I am implementing a raw socket program in python and I came across
bind() where I can bind my socket to the interface. As I understand it, the first field for this function is the interface I wish to bind to. What is the second field? Is this the Ethertype (such as IP4)? In the raw socket example found in the Python reference docs the code looks like this:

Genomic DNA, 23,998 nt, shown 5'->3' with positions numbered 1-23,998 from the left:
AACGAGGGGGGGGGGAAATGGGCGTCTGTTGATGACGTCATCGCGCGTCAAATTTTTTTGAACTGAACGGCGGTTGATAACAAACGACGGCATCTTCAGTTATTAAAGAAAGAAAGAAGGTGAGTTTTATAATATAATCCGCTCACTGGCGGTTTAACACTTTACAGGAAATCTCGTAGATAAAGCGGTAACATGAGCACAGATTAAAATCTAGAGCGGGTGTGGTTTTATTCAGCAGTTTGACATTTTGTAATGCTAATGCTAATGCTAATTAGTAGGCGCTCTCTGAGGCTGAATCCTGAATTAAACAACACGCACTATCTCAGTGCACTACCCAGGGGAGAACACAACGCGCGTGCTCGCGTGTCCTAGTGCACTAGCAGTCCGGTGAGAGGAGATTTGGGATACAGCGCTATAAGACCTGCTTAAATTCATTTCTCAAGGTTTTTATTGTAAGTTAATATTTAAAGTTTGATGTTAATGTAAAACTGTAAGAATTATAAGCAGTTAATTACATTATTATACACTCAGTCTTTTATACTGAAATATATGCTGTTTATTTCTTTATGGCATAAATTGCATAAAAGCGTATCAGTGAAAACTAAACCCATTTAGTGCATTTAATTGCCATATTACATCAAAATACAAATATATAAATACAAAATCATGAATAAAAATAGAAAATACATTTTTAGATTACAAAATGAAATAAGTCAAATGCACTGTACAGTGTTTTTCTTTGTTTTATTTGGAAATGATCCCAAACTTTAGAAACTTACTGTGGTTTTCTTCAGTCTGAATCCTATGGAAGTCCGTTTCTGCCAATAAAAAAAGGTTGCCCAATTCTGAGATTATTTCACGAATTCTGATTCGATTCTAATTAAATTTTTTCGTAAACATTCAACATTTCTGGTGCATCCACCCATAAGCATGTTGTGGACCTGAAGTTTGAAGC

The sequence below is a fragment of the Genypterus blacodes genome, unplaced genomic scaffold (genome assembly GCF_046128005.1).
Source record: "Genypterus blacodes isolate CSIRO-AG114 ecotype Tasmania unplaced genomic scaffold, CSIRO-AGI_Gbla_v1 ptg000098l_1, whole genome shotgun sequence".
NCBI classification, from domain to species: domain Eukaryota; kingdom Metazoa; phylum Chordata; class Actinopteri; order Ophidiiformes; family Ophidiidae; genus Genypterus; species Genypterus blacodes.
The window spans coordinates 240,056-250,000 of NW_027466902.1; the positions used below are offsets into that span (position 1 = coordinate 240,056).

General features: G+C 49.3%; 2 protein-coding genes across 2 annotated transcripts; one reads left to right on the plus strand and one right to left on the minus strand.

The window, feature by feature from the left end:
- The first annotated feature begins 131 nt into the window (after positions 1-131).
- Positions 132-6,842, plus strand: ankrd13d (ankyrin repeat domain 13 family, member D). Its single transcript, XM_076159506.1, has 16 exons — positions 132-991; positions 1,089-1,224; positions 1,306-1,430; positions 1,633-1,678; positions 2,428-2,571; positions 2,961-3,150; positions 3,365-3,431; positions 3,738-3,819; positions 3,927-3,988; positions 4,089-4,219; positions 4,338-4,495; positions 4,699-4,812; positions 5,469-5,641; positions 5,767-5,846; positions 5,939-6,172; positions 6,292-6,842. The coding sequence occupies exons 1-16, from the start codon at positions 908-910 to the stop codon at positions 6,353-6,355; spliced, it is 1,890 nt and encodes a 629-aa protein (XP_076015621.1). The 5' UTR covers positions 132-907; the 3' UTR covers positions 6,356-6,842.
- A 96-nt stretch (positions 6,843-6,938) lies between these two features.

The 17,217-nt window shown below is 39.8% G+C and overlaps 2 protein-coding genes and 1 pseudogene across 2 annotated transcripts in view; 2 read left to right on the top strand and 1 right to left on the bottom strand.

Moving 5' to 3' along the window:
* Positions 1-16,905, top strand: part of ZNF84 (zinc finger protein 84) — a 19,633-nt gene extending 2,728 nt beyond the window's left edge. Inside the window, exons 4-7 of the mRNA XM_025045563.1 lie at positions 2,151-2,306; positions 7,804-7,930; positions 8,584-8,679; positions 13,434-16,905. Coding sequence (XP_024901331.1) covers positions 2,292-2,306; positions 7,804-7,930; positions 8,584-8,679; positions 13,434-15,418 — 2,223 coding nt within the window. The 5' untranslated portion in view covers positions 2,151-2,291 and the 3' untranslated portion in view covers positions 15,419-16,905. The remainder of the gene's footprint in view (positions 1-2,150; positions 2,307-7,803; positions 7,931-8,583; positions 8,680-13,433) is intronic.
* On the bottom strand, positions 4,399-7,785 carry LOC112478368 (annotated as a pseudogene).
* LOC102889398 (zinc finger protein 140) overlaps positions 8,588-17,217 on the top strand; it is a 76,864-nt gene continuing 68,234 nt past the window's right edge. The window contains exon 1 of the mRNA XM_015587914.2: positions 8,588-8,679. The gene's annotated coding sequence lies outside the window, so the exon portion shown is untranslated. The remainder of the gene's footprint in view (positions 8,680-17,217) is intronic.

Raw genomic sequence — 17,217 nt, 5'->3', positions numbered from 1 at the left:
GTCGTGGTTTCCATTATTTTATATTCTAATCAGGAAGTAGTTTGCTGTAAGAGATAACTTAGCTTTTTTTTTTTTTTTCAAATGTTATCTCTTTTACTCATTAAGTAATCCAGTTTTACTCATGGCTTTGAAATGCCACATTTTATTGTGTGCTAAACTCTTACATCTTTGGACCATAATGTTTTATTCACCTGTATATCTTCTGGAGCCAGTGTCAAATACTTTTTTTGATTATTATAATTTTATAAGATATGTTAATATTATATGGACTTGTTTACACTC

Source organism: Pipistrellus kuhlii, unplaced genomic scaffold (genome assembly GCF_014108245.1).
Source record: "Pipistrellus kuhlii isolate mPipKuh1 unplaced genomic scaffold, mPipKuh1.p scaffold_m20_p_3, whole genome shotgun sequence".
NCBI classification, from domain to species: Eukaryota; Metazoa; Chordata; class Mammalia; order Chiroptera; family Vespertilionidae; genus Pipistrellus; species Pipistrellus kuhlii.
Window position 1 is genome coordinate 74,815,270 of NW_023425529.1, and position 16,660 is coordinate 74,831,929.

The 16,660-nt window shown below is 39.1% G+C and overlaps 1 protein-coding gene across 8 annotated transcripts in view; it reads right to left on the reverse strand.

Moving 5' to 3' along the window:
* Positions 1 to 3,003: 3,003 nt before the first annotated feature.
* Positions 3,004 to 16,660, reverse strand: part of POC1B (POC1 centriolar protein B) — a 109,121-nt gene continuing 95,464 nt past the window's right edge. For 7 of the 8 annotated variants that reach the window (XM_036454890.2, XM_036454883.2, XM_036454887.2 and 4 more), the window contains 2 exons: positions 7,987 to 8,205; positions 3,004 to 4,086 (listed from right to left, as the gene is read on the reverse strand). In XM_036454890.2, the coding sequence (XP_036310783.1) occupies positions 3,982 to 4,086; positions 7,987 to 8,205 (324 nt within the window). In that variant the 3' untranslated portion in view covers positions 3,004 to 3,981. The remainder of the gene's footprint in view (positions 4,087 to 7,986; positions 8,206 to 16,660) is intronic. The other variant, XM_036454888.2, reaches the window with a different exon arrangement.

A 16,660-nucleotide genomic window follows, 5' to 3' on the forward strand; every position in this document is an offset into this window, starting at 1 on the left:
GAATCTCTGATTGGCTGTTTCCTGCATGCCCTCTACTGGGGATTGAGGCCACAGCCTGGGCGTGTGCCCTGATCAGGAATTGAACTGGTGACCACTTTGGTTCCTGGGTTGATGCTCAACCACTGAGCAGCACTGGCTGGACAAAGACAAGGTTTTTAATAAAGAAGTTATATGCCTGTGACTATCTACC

# create a raw socket and bind it to the public interface s = socket.socket(socket.AF_INET, socket.SOCK_RAW, socket.IPPROTO_IP) s.bind((HOST, 0))
Why is the second field zero? In other examples I have seen this is frequently set to 0x0800 (or 2048 in decimal) leading me to believe that this is possibly setting the socket to an IP4 protocol. I have also seen this set to 9999. Perhaps I am missing/misunderstanding something here.